Wednesday, December 9, 2009

Justices face facts

In blocking execution, Supreme Court acknowledges the truth of combat stress

December 07, 2009, 6:48 AM /
In a remarkable and relevant move by the U. S. Supreme Court, the death sentence for a decorated Korean War veteran has been unanimously overturned, suggesting a strong recognition that post-traumatic stress disorder has afflicted veterans of wars past and present.

This is an important topic, as soldiers continue to return from Afghanistan and Iraq, where many have been traumatized beyond our civilian imaginations. And, as was the case with Korean War veteran George Porter Jr., there are lingering wounds that never healed.

This page opposes the death penalty in any case. While the punishment may fit some crimes, it cannot be applied fairly or with any assurance that innocent people are not put to death.

But given that capital punishment is carried out, even enthusiastically, in many states, juries must not only be allowed, but required, to consider relevant evidence that may undermine the case for execution. The Supreme Court last week ruled that post traumatic stress disorder constitutes such evidence. It found that the Florida man’s “combat service unfortunately left him a traumatized, changed man,” as it stated in Porter v. McCollum.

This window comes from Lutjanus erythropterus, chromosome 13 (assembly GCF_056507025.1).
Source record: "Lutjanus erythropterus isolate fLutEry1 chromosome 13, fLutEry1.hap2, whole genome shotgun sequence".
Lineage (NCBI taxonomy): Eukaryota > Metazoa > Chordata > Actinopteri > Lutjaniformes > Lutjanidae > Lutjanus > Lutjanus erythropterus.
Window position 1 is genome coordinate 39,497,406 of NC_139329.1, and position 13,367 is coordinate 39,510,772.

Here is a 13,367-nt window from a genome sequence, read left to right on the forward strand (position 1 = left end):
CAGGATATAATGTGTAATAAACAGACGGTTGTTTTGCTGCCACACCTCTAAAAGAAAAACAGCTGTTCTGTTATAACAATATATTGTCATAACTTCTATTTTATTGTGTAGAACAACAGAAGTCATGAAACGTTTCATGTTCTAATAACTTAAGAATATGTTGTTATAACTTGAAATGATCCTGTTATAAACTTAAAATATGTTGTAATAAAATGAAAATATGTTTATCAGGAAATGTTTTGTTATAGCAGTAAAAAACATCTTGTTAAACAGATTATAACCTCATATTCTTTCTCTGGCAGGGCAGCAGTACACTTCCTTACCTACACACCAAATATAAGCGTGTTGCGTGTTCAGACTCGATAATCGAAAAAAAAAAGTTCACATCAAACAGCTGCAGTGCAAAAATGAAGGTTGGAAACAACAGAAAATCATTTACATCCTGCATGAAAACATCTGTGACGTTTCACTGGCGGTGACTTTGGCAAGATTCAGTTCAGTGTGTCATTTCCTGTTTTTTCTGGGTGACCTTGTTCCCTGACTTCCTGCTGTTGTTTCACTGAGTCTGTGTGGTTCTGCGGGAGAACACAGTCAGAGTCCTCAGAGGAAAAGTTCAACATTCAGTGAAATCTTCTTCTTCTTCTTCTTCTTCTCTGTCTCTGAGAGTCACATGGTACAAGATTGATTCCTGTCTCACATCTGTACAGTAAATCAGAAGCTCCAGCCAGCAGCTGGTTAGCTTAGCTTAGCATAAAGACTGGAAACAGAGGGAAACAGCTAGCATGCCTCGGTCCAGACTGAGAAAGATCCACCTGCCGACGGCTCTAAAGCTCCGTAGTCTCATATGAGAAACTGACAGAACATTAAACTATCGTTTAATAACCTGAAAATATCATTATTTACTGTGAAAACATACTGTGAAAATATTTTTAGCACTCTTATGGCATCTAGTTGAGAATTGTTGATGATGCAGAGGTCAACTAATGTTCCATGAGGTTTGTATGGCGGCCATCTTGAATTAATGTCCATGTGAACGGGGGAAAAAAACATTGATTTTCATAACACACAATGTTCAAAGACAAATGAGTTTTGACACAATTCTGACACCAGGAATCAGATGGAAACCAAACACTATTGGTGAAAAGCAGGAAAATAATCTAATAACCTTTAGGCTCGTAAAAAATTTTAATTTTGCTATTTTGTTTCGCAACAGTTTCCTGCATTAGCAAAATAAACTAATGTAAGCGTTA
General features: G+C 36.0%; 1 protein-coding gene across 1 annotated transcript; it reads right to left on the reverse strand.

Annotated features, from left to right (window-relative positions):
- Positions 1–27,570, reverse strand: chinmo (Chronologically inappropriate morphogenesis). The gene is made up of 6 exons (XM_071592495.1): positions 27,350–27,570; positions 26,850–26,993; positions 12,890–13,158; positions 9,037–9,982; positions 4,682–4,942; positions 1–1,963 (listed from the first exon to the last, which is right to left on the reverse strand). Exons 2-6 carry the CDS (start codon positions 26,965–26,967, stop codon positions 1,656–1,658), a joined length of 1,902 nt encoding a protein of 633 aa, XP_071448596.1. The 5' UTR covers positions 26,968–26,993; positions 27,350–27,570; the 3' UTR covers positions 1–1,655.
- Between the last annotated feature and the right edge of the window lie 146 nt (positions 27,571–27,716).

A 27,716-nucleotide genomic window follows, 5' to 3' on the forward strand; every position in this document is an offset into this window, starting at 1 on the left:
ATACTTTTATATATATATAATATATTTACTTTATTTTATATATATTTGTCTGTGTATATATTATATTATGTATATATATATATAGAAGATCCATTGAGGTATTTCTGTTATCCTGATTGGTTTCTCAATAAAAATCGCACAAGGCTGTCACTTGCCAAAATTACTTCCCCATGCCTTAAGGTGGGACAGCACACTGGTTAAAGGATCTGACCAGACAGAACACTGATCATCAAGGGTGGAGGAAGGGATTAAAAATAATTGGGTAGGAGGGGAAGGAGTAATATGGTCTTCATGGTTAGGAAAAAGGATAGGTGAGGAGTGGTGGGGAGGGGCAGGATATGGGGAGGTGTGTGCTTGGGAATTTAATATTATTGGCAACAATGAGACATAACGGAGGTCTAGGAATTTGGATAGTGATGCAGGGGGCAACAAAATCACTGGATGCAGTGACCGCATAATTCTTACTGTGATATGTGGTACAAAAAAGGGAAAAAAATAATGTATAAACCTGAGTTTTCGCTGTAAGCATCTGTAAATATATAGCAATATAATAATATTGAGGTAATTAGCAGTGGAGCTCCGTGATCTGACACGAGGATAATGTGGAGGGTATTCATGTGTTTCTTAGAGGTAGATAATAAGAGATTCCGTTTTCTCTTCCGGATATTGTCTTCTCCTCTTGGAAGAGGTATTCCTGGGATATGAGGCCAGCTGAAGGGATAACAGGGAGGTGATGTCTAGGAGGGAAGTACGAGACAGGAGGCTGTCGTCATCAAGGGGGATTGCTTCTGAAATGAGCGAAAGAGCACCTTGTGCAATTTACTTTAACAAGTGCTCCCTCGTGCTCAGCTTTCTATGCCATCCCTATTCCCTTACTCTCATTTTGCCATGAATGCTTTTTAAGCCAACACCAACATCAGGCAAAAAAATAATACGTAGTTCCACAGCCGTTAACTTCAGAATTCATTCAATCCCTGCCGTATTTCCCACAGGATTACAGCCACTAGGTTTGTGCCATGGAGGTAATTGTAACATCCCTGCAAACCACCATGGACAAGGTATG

Porter was convicted in the 1986 shooting deaths of his ex-girlfriend and her then-boyfriend in Florida during a drunken rage. At the time of sentencing, neither his lawyer nor the jury knew of his military service more than three decades earlier.

Both the Florida Supreme Court and the 11th U. S. Circuit Court of Appeals in Atlanta had upheld Porter’s death sentence, despite new information about his military record. As the high court said, those decisions were mistaken.

Such detailed information should be probed by defense attorneys, and the Supreme Court’s decision has put them on notice. “Our nation has a long tradition of according to leniency to veterans in recognition of their service, especially for those who fought on the front lines as Porter did,” according to the opinion.

The relevance of Porter’s extensive combat experience not only had to do with the fact that he served honorably “under extreme hardship and gruesome conditions,” the Supreme Court stated, but that the jury might find mitigating “the intense stress and mental and emotional toll that combat took on Porter.”

What the court did not say is that PTSD automatically shields convicts from the death penalty. All it does is require jurors to know about it before reaching one of the most critical decisions most humans will ever make.

It is significant that the court determined Porter would have been diagnosed as suffering from PTSD, by today’s standards, and that it recited testimony from Veterans Affairs Secretary Eric K. Shinseki, who reported that 23 percent of soldiers who have served in Iraq and Afghanistan and sought treatment through the VA had been preliminarily diagnosed with PTSD.

The court sent the case back to the 11th Circuit Court, which would presumably order a new sentencing proceeding but the court’s order did not say what the justices expected. Perhaps what can be expected is improved recognition and consideration for veterans who have fought for this country and returned damaged from the experience, whether it is obvious surface injuries or those that require further probing.

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